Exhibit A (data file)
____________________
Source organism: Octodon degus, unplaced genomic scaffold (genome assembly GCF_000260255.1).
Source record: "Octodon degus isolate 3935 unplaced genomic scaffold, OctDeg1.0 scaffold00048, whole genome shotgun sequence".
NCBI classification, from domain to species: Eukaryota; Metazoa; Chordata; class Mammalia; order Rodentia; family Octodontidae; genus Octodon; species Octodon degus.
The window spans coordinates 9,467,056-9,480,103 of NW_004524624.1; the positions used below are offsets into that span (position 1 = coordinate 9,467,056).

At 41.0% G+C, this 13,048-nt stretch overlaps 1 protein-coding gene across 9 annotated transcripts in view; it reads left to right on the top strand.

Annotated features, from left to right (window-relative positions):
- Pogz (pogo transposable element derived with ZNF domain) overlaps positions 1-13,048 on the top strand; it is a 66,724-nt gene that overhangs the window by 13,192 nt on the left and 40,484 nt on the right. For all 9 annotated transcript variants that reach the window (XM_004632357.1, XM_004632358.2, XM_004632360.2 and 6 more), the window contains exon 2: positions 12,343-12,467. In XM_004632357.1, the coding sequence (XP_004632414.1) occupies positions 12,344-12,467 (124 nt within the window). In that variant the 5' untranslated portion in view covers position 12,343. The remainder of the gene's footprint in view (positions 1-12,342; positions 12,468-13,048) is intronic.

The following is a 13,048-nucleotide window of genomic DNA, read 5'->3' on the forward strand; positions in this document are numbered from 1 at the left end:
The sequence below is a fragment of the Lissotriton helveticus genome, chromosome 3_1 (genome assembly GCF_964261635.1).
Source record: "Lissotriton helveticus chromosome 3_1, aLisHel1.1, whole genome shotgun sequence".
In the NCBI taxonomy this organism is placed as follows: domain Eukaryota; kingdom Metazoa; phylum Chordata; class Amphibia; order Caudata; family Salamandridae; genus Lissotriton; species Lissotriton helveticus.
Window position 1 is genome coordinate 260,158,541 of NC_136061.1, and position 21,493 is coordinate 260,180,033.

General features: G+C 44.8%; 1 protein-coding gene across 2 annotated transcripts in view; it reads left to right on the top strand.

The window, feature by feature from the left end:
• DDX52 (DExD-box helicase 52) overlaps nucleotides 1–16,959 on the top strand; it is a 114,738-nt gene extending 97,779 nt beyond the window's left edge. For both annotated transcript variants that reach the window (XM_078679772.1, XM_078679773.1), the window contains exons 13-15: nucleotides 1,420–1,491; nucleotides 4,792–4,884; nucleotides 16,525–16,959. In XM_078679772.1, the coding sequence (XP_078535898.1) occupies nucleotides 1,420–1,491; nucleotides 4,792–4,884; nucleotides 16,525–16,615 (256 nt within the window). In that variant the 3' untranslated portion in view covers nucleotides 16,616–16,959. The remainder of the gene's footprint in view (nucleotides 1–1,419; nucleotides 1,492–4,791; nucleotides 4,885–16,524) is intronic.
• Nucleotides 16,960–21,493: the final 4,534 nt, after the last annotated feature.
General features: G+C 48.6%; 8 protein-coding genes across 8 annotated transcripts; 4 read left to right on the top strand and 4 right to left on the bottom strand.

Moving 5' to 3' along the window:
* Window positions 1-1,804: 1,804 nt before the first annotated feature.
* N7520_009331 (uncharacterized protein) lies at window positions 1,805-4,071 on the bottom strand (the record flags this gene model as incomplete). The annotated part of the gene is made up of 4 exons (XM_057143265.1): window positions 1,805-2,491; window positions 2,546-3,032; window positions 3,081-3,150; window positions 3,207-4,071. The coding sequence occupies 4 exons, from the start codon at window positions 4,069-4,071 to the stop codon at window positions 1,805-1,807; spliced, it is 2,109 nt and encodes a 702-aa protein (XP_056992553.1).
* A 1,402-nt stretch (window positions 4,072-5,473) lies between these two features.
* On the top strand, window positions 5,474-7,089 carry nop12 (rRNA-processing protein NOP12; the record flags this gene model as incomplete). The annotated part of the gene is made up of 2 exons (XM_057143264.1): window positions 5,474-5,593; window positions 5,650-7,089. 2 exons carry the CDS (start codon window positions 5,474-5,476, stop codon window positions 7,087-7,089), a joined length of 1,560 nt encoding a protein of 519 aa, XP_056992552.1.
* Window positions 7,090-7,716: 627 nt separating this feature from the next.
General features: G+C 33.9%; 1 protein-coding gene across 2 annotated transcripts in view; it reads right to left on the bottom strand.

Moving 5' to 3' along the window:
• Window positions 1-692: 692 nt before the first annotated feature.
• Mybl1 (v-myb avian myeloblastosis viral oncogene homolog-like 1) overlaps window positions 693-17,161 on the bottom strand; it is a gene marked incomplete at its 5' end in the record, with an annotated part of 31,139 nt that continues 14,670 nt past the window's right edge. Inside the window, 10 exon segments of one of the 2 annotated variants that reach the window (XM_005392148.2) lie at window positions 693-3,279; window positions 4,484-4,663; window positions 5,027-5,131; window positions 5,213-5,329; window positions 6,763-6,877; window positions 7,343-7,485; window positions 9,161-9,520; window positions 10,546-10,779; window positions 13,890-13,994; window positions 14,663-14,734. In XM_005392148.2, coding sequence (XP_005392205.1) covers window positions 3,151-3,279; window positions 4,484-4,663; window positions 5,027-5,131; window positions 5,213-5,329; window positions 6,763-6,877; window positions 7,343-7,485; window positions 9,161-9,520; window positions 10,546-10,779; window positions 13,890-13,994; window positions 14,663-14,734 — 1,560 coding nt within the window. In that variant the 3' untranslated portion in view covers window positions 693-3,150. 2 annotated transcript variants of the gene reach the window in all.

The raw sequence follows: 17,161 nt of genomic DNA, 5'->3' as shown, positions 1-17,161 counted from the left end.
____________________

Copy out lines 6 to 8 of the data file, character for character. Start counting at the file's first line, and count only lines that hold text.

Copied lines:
Annotated features, from left to right (window-relative positions):
- Pogz (pogo transposable element derived with ZNF domain) overlaps positions 1-13,048 on the top strand; it is a 66,724-nt gene that overhangs the window by 13,192 nt on the left and 40,484 nt on the right. For all 9 annotated transcript variants that reach the window (XM_004632357.1, XM_004632358.2, XM_004632360.2 and 6 more), the window contains exon 2: positions 12,343-12,467. In XM_004632357.1, the coding sequence (XP_004632414.1) occupies positions 12,344-12,467 (124 nt within the window). In that variant the 5' untranslated portion in view covers position 12,343. The remainder of the gene's footprint in view (positions 1-12,342; positions 12,468-13,048) is intronic.

The following is a 13,048-nucleotide window of genomic DNA, read 5'->3' on the forward strand; positions in this document are numbered from 1 at the left end: